The Tequila Diaries #1: Strong Drinks, Not Strong Women

Margarita musings from a feminist film lover. A fortnightly take on all things cinema, which you can read in the time it takes to shake up a margarita.

No More Strong Women Please, We’re Full

Another year, another BFI London Film Festival, and if film festivals give any insight into what’s to come then the few films I saw - there were nearly 300 in total - demonstrate a range of female talent. The performances shone with variety and, especially exciting, they were vanity free. For we are seeing a period of on-screen depictions of women that refract light: flawed, sometimes dirty - I mean actually dirty, not ‘naughty’ dirty - with definitely questionable mental health. And what a joy it is to see these cine-wonders.

Melissa McCarthy excels in the wry and witty Can You Ever Forgive Me? playing writer Leigh Israel, a woman who made a career by forging letters from celebrities.

Rosamund Pike is the heroic Marie Colvin in A Private War, capturing the nightmarish inner life of the troubled but undeniably brilliant war reporter who lost her life in Homs in 2012.

Olivia Coleman has already won an award as the sad but funny Queen Anne in The Favourite, but there are more to come, I’m sure.

Keira Knightly shines as the irrepressible, ahead of her time Colette.

And Jessie Buckley thrills in Wild Rose, demonstrating How. Not. To. Parent.

The things that bind them are the raw and uncompromising depictions of women, giving dignity to the real or imagined real-life counterparts, and making their performances un-showy and authentic. If there is one thing I’d beseech it’s that we stop saying ‘strong’ women when we talk of their stories. This overused and generic phrase does no justice to what we see on screen, these are women playing women. Just women. You know, women in their fullness with their real desires and demons, frustrations and successes, with often no agency over their position. Whether via circumstance or an imposed, compelling reason to participate they are doing what comes naturally.

Leigh Israel would have been evicted, and worse, jeopardised her ill cat’s life if she hadn’t found a way to make money.

Marie Colvin, despite all the horrors of the civil wars she reported on, felt an urgent need to cover them and tell the stories of the innocents affected.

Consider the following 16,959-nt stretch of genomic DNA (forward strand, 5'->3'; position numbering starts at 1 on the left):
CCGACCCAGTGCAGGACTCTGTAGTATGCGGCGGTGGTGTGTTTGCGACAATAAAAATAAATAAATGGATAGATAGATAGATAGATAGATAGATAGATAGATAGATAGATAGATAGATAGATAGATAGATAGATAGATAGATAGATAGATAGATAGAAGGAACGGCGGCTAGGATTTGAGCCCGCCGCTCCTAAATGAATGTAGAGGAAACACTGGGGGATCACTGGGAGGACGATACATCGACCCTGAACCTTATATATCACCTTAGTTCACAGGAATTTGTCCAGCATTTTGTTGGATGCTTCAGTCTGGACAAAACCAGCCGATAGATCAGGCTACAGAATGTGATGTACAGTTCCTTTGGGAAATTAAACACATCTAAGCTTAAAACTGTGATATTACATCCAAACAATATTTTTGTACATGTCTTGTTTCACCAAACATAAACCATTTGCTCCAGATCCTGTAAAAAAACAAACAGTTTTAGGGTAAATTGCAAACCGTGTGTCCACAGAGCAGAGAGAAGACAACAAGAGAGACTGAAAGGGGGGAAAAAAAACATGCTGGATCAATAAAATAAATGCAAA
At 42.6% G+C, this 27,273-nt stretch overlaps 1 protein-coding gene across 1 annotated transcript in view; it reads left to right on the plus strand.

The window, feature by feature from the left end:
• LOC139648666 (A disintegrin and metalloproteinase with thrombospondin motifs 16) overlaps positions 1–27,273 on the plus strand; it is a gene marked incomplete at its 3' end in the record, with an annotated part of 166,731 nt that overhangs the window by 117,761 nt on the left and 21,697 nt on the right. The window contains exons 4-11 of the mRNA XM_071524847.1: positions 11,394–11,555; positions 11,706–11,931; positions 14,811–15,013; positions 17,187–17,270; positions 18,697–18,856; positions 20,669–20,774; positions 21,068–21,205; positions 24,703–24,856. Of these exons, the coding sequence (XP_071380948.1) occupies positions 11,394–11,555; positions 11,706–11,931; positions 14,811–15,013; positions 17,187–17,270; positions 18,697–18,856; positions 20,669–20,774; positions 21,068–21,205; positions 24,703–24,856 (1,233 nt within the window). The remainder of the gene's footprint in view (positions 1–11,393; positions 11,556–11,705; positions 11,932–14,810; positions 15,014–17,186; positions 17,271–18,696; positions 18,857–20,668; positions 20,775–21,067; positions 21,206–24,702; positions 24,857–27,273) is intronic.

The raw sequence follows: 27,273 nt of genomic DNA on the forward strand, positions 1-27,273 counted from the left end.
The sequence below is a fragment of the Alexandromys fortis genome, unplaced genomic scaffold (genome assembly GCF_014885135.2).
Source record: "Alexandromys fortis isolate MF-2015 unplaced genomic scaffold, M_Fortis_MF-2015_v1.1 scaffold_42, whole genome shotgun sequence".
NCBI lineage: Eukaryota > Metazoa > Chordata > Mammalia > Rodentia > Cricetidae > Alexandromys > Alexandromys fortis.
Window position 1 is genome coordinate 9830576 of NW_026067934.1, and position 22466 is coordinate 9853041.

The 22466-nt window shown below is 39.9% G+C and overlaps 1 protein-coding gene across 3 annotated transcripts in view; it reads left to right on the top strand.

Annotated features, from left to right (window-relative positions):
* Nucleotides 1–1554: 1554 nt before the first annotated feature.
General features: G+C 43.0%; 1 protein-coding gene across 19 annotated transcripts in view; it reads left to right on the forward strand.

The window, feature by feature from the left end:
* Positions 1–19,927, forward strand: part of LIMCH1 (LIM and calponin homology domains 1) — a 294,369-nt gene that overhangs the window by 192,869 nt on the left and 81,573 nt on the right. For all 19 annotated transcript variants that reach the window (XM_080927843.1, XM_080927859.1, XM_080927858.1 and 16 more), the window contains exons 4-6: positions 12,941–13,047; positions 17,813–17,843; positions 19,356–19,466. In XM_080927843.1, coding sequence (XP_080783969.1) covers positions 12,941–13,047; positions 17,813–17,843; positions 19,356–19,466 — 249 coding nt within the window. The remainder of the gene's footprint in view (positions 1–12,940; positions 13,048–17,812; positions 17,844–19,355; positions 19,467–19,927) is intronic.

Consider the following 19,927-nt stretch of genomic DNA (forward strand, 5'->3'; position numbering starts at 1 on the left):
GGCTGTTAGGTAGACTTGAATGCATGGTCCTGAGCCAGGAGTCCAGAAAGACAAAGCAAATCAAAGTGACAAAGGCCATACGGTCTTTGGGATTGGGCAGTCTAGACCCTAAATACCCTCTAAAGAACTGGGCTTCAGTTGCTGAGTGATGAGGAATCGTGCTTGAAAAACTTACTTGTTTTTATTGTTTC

Queen Anne, well… I guess nobody chooses to be a queen.

Women have always been strong so let’s stop this adjective and let them shine In the spotlight for who they are.

The Favourite

The Favourite

Articulate. Funny. Frank.

Jane Fonda was just getting started by the time she left the stage. As one of the lucky invited guests at BFI Southbank last week, I was witness to a Hollywood presence who truly has seen it all.

From studio contracts to activism, we heard tales of a full life from a woman aware of her agency and how to use it. Fonda spoke passionately about the living wage in the U.S and advocating for women’s rights, and how following the talk she would leave London for Michigan where she would literally be knocking on doors to promote equality.


But Fonda was at her most captivating when mimicking Katherine Hepburn (which she did wonderfully), conjuring spikiness, humour and warmth, my absolute favourite combination. What was clear from the 80 minutes spent in her company, is that Fonda should be President of everything.

Our top five (spiky, humorous and warm) Jane Fonda moments

They Shoot Horses, Don’t They?

Made in 1968 (released in 1969) this film (directed by the then unknown Sydney Pollack) saw Fonda earn her first Oscar nomination, marking a distinct shift in tone for the actor towards more political roles. Heartbreakingly sad and atmospheric, They Shoot Horses, Don’t They? gets right under your skin with its portrayal of Depression era USA and the choices desperate people make.

They Shoot Horses, Don’t They?  (1969)

They Shoot Horses, Don’t They? (1969)

Coming Home

Fonda spent months talking to Vietnam soldiers and paraplegic victims to get the heart of veteran Ron Kovik’s (played by Jon Voight) story. This utterly authentic film about Sally Hyde (Fonda), a military wife, and her evolving relationship with a wounded veteran gave Fonda her first Academy Award.

Coming Home  (1978)

Coming Home (1978)

9 to 5

At the heart of the BFI’s Comedy Genius season is this riotous comedy starring a trio of whip-smart women: Fonda, Lily Tomlin and Dolly Parton, who together make for an administrative outfit you do not want to mess with. Fonda spent time with a union of secretaries to fully understand the issues they had with their bosses. When asked “what would you like to do to your boss?” well… their answers were unprintable.

9 to 5  (1980)

9 to 5 (1980)

On Golden Pond

Katherine Hepburn won an Oscar for playing Fonda’s mother in this film and, the morning after, gleefully told Fonda that she would never catch her up now! Fonda acknowledged that the similarities between her and her father, up there on the screen, were rather too close to home. She accepted the best actor award on behalf of her late father, who died five months after completing the film.

On Golden Pond  (1981)

On Golden Pond (1981)


“I knew people would come for Jennifer Lopez, but they would leave talking about my character,” she says. And she’s right. It’s the film that coaxed Fonda back in front of the camera, playing Viola Fields, a mother-in-law, yes, but also a successful television broadcaster who has to deal with being unceremoniously usurped by a younger newscaster. Whilst less popular with critics, it was a huge commercial success.

Monster-in-Law  (2005)

Monster-in-Law (2005)

[Words by Kate Gerova]
BFI Southbank Comedy Festival runs throughout October and November.